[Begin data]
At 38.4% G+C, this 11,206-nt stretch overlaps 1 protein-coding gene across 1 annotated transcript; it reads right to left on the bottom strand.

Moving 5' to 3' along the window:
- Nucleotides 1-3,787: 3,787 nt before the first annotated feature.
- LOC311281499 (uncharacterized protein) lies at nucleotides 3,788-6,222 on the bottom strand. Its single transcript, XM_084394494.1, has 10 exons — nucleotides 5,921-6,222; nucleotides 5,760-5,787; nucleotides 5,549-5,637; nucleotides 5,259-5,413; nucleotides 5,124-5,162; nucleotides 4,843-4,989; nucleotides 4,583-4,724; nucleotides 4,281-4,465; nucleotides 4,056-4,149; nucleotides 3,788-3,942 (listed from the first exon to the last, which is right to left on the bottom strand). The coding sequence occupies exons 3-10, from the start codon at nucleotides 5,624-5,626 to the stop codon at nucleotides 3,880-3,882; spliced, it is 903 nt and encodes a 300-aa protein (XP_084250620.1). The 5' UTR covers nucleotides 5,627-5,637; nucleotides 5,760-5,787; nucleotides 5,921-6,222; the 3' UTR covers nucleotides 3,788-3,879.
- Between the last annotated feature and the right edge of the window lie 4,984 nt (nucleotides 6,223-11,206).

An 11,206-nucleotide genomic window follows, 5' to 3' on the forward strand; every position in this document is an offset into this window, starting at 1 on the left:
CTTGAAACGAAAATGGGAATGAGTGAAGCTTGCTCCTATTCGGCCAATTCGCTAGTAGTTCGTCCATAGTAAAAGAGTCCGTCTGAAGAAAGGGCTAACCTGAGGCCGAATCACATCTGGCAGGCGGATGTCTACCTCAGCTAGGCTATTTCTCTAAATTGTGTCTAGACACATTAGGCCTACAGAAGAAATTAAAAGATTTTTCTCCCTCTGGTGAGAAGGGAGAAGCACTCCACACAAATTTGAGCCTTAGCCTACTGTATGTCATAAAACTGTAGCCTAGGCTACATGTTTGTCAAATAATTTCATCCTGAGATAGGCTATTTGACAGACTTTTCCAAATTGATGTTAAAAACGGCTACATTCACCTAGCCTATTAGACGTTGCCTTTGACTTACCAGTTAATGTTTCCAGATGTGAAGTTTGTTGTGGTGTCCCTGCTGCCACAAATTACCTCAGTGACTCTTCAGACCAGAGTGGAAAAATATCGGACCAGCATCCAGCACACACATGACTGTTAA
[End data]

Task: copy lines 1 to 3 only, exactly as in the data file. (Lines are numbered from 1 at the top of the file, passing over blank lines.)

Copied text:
At 38.4% G+C, this 11,206-nt stretch overlaps 1 protein-coding gene across 1 annotated transcript; it reads right to left on the bottom strand.

Moving 5' to 3' along the window:
- Nucleotides 1-3,787: 3,787 nt before the first annotated feature.